"I don't have plans to be a candidate again, so I don't really see it in that context at all," Gore told Norwegian state broadcaster NRK in an interview broadcast Wednesday.
NRK said it interviewed Gore in Nashville, Tennessee.
At a press conference last Friday in Palo Alto, California, Gore sidestepped the issue of a U.S. presidential run, saying then that he wanted to "get back to business" on "a planetary emergency."
Gore shared the prize with the Intergovernmental Panel on Climate Change, a United Nations network of scientists. The scientific panel has explained the dry details of global warming in thousands of pages of footnoted reports every six years or so since 1990.
On Tuesday, a Gallup Poll found that there was no spike in support for Gore to run for office.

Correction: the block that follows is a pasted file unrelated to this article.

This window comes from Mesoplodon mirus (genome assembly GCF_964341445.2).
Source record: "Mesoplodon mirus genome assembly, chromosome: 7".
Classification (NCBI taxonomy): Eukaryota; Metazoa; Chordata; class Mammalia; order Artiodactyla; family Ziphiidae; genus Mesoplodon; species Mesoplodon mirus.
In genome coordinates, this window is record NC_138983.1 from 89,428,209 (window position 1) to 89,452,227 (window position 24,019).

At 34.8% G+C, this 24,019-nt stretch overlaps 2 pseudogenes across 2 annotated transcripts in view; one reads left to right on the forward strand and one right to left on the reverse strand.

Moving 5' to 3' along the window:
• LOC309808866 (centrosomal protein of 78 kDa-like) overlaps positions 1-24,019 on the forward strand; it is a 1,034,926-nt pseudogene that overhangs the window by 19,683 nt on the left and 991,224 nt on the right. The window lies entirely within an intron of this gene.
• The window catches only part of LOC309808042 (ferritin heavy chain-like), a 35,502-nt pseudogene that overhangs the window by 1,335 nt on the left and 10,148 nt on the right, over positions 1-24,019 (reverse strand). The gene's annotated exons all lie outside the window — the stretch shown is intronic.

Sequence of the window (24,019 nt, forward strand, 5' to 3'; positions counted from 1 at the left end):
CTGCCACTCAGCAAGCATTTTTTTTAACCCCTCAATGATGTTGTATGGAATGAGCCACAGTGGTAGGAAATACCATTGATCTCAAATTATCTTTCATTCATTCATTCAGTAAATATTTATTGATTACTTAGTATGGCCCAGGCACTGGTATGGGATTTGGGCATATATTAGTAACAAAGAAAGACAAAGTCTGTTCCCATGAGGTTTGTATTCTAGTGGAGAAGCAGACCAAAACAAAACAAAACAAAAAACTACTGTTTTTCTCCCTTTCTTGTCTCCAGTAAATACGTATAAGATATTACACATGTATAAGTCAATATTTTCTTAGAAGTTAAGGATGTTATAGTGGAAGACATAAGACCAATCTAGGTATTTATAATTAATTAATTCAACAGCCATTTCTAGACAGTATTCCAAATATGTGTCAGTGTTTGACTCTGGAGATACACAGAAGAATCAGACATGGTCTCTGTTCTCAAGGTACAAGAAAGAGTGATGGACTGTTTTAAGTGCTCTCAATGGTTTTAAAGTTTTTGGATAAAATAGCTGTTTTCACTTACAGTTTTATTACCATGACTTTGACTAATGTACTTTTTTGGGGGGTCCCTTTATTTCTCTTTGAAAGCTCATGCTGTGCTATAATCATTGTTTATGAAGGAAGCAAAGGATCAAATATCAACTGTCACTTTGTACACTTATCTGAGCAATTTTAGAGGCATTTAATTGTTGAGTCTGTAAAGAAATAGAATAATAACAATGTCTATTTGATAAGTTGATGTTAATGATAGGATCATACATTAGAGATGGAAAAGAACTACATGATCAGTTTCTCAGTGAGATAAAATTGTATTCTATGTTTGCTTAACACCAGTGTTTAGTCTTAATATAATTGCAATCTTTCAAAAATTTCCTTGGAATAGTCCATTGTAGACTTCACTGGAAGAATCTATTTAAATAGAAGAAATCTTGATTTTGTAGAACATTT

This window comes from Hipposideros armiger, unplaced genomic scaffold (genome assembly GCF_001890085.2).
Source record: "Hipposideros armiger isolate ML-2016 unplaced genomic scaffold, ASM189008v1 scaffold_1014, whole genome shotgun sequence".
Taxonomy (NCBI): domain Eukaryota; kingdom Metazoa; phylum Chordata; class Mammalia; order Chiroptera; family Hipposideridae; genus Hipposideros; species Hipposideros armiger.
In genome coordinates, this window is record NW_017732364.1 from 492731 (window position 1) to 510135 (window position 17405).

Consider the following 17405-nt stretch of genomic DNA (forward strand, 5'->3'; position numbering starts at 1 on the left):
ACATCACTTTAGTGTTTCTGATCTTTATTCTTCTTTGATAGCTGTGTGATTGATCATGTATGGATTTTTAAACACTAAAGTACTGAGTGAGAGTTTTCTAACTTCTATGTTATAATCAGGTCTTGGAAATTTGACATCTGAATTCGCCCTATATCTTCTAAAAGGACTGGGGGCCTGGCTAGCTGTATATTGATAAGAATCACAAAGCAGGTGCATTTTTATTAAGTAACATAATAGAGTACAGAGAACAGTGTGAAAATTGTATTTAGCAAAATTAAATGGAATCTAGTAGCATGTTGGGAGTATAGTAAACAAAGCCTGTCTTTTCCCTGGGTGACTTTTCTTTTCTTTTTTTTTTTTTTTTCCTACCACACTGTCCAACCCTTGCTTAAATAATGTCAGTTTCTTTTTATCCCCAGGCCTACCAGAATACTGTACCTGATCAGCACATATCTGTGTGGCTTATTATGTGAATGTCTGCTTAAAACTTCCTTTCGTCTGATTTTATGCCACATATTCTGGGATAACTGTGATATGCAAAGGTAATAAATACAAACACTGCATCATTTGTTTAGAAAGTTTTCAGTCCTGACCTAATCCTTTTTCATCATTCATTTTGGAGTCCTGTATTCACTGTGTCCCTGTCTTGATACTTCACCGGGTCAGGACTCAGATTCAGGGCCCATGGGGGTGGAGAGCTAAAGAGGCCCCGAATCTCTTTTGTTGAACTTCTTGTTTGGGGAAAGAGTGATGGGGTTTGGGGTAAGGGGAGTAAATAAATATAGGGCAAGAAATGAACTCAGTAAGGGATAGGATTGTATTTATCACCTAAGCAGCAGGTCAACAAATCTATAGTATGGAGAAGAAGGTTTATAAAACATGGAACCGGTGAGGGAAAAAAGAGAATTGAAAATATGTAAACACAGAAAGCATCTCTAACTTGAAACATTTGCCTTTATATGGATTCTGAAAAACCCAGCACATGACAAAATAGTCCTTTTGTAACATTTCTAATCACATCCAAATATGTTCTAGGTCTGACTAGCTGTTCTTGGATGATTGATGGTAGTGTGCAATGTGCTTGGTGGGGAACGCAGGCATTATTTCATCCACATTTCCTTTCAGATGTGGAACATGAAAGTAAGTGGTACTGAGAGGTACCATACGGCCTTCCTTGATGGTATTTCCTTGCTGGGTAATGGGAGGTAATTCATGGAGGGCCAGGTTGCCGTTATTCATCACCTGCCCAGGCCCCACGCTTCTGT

Asked if they would like to see Gore run for president in 2008, people said no by a margin of 54 percent to 41 percent, according to the Gallup Poll, about the same as in March, when people opposed his running by 57 percent to 38 percent.
Even among Democrats there was no visible surge of interest in Gore. In the new survey, 48 percent of them said they would like him to run and 43 percent said they would not. In March, Democrats were in favor of his entering the race by 54 percent to 41 percent - statistically the same as the new poll.